There is at least one thing that every single person that owns or operates a heavy truck has in common. This is something that none of them have control over and they can’t operate without it. This commonality is of course the rising cost of diesel fuel.
Diesel fuel is by far and away the “life blood” of the heavy truck industry. On average, commercial carriers consume over 38 billion gallons of diesel fuel to move over 10 billion tons of freight annually. Diesel fuel represents the highest expense of a trucking company other than labor costs and can account for up to 25% of the total operating costs of a singleBUSINESS.
We, as every day working citizens of this great country, have seen fuel prices, not just diesel, fluctuate up and down more times than we can count over the last few years. So if none of us can control the price per gallon cost of one of our biggest expenses, what can we control? There are things that every owner/operator of a heavy truck can do to decrease their own use of fuel thus saving on total dollars spent on this liquid gold commodity.
Whether you have been doing it for years and are looking for new ideas or maybe you are wanting to start and don’t know where. This is whytruckinginfo.com scoured the globe for experts to share with them 121 ways to save on fuel. From the equipment you spec and maintain, to the fuel youBUY, to driver training and incentives, you’ll find tips for nearly any type of fleet.
These are a few of my favorites:
6. Right Size the Engine – Engine displacement as well as torque and horsepower requirements should be carefully considered, as more than one combination may work for you. Resist over spec’ing in size and power except in harsh environments where extra durability could be to your advantage.
48. Watch out for Fuel Quality – Fuel quality should be carefully considered, according to J.J. Keller. “If you are consistently getting poor fuel mileage from fuel purchased at one vendor, when compared to another, consider trying to locate a better fuel source.”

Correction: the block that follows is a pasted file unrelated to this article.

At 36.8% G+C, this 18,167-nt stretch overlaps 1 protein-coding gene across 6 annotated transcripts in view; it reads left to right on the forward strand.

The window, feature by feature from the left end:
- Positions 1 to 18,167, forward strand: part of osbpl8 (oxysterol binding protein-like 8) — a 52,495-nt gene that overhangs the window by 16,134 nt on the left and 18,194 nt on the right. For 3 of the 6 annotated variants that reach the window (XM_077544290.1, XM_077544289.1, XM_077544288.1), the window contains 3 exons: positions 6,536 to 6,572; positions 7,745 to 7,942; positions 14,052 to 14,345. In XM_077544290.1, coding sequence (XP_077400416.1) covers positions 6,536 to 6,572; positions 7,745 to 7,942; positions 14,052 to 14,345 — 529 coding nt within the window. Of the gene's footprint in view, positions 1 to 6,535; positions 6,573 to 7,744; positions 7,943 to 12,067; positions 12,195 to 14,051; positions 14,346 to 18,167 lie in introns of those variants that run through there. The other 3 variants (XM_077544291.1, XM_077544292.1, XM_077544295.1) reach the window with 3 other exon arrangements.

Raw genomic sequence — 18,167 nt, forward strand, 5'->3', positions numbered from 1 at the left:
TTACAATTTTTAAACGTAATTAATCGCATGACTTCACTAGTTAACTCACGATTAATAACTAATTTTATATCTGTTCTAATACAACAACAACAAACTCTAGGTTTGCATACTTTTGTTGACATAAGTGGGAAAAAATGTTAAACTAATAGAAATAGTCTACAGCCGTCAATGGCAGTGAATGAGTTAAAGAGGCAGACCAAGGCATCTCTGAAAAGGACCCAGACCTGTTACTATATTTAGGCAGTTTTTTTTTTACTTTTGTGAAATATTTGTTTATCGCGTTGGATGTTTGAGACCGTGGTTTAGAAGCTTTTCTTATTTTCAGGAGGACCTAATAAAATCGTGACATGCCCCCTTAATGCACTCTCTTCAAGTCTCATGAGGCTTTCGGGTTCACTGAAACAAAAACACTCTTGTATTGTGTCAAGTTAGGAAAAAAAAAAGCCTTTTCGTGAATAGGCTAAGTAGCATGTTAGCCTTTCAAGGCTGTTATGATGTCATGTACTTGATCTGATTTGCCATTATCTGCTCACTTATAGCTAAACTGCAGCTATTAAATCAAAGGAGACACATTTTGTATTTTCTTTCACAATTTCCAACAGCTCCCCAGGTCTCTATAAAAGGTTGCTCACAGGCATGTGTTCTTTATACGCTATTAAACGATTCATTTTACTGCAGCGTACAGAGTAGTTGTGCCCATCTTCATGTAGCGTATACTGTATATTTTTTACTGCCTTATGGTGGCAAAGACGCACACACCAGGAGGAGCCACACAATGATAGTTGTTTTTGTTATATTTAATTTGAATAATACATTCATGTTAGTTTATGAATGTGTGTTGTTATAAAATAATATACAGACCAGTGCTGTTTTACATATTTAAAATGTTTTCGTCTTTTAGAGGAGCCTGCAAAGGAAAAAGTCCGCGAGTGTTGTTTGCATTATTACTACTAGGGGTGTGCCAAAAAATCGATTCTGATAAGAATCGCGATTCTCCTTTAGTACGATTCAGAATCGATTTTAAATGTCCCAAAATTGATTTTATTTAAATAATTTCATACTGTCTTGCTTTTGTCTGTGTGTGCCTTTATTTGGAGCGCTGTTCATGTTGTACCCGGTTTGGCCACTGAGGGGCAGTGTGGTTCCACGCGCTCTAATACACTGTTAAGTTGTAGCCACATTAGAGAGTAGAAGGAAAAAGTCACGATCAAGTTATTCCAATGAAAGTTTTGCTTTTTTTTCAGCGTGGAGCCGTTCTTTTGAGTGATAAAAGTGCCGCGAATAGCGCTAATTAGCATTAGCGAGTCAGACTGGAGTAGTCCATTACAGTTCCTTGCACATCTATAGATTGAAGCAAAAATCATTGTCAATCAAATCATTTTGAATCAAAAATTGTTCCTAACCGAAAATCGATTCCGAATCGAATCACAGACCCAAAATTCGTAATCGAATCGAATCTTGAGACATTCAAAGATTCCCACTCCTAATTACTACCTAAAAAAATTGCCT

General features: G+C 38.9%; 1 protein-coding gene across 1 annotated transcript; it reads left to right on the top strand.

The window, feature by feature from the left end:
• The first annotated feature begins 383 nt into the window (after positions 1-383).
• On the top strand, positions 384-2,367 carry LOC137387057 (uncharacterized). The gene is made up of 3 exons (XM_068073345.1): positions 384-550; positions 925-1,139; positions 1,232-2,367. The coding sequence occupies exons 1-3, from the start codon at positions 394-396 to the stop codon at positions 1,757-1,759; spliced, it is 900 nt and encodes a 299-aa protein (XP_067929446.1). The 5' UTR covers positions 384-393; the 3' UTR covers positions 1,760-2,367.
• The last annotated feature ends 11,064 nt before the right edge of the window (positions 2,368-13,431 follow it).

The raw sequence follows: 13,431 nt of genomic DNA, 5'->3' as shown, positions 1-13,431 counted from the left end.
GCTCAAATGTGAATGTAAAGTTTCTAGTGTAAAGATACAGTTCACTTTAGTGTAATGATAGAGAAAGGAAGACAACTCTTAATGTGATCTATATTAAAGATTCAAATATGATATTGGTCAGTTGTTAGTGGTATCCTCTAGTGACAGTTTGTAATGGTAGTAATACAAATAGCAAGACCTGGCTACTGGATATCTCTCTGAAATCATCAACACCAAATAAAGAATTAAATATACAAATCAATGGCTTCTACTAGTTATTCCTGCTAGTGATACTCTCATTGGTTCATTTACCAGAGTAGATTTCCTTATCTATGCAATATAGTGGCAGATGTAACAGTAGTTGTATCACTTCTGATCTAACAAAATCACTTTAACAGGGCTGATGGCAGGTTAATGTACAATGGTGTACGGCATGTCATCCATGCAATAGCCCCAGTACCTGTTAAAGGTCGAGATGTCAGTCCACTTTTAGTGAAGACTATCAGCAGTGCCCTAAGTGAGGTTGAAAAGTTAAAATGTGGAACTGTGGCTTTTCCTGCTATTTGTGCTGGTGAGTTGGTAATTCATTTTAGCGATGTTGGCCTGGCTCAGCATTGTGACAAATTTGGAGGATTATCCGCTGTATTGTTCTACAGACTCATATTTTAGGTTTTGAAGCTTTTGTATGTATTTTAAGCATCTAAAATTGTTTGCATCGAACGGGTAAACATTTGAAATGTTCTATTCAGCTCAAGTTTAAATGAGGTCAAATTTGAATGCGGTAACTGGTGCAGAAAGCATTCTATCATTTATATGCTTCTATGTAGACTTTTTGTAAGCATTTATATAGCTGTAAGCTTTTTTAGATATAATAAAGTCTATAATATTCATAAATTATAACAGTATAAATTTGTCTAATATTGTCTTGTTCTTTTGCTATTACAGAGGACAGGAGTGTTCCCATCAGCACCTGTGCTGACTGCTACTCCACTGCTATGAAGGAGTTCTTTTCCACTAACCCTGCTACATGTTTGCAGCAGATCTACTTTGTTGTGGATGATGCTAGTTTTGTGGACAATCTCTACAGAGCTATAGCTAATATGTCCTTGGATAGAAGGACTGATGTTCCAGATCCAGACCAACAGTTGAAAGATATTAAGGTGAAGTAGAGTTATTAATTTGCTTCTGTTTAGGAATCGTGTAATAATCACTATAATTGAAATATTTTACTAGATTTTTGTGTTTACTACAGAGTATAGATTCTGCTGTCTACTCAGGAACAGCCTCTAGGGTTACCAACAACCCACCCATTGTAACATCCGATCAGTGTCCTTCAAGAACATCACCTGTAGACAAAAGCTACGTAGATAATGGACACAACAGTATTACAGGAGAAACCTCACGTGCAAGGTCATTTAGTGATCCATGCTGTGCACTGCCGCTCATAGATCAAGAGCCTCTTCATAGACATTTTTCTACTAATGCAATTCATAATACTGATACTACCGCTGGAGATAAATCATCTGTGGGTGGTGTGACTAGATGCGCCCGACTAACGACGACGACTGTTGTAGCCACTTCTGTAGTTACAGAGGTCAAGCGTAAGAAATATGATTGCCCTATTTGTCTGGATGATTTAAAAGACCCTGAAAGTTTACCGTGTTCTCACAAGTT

86. Invest in Driver Training – The difference between your worst and best drivers can be as much as 30%. Automated transmissions can certainly help bring poor to mediocre drivers up to near expert level, but shifting is only one part of a driver’s duties. Fleets that forego aggressive driver training programs in favor of automation are missing out on many other fuel-saving opportunities.
121. Keep the Truck in Shape – Make sure PMs are done on schedule, the alternator’s charging the batteries, and the cables and connections are clean and healthy. That way the engine will start when you want it to and you won’t have to idle it to be sure. Poor chassis lubrication, filter restrictions, etc. can increase engine load and waste fuel. Leaks in the fuel system are a prime example of a maintenance issue reducing fuel mileage. This goes for all sizes of fleet vehicles. Fleet management company PHH Arval says keeping fleet vehicles well tuned can improve overall gas mileage by an average of 4% per vehicle, and that replacing a faulty oxygen sensor can improve mileage by as much as 40%.